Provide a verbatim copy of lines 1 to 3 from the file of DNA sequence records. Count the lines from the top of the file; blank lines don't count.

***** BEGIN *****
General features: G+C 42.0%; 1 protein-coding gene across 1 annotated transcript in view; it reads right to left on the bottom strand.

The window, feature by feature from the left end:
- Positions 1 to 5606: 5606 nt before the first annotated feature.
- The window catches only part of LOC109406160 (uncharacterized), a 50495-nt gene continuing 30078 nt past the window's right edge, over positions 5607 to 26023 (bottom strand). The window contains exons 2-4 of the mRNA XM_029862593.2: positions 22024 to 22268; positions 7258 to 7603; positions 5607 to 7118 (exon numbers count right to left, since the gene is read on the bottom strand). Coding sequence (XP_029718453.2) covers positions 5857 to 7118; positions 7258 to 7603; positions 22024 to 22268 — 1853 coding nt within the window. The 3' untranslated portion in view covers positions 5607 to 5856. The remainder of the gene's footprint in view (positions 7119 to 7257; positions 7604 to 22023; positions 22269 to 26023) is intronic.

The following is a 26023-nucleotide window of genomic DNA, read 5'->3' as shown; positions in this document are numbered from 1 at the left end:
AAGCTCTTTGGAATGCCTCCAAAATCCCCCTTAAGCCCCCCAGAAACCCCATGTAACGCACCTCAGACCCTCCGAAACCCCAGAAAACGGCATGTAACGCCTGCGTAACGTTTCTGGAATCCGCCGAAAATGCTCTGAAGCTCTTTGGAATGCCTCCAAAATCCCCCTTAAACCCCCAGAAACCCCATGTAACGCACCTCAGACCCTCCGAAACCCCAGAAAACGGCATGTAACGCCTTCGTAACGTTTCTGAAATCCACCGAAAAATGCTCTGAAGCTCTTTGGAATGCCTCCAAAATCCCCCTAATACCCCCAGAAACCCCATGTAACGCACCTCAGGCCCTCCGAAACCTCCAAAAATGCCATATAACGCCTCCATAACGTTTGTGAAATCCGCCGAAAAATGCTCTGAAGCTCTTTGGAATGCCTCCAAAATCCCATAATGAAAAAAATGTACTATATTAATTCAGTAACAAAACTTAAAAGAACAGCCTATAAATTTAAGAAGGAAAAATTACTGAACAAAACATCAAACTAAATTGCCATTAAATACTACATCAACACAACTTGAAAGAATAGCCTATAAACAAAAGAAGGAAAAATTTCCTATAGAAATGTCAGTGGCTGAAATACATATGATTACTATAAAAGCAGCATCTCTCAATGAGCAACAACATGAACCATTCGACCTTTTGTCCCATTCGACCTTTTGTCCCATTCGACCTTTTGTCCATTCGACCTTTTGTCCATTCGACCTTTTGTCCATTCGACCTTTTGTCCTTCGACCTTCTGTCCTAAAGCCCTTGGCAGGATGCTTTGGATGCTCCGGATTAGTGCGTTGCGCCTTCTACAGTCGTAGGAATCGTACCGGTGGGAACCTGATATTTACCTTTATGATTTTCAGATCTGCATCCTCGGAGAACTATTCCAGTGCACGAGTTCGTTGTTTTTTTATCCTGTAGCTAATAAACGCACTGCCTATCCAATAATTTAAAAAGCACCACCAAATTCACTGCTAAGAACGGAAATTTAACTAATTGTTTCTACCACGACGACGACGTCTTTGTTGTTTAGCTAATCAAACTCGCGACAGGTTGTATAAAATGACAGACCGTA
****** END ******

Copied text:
General features: G+C 42.0%; 1 protein-coding gene across 1 annotated transcript in view; it reads right to left on the bottom strand.

The window, feature by feature from the left end:
- Positions 1 to 5606: 5606 nt before the first annotated feature.